Published 2018-11-22

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SEK 60 million for environmental communication

There has been a great deal of important research on climate and the environment, but the results are not always applied.
Mistra is therefore starting a programme to improve communication on environmental and sustainability issues.

Mistra’s new call for proposals on environmental communication is innovative both in content and by virtue of its size. There are hopes that the results will be put to use without delay.

Referring to the call, Malin Lindgren (Programmes Director) says: ‘We hope the results will be distributed widely, and promptly too. For some of Mistra’s research findings it may, of course, take time before they are used. However, in this initiative, we hope the results can be applied immediately.’

The call focuses primarily on the existing gap between knowledge and action. Today, much important research on the environment and climate is not put to use, and thus does not lead to improvements and changes.

The reasons for this are complex, but some of the explanations probably lie in our receptiveness to information on environmental and sustainability issues, Lindgren believes.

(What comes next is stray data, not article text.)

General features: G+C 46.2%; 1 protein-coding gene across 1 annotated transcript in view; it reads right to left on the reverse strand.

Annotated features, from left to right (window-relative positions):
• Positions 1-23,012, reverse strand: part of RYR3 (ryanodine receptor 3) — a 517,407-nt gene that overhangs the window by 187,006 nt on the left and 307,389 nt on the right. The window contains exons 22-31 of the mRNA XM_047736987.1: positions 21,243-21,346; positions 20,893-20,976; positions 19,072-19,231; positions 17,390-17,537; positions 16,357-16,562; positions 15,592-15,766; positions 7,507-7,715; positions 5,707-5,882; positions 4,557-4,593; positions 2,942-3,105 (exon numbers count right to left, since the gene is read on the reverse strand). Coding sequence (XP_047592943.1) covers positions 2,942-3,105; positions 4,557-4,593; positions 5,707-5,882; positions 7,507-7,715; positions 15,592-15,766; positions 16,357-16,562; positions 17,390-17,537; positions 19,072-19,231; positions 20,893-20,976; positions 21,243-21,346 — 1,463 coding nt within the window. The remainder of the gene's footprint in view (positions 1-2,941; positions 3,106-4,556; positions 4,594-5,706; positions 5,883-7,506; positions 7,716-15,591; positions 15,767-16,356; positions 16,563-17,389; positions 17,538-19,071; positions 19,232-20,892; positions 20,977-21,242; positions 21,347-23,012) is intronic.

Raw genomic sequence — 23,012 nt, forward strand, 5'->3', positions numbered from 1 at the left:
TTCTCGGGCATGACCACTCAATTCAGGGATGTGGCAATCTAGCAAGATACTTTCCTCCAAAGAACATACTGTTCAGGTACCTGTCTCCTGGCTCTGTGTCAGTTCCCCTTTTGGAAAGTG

‘It’s a complicated issue that includes, for example, aspects of trust, acceptance, ideas about the future and the fact that the landscape of communication has changed.’

The initiative is unique in terms of its size (SEK 60 million, of which SEK 54m will come from Mistra, over four years), but also its breadth.

‘We want to see an interdisciplinary programme that involves possible areas including psychology, pedagogy, sociology, rhetoric, environmental history, economics, strategic communication, media studies, technology and science studies, and more.

Are there differences between scientific and environmental communication?

‘It will certainly be possible to apply the research results to all research communication, but we want the focus of this research to be on environmental issues. Hence the name,’ Lindgren says.

The call for proposals is open until 6 March. More information about the initiative is available here.

Text: Thomas Heldmark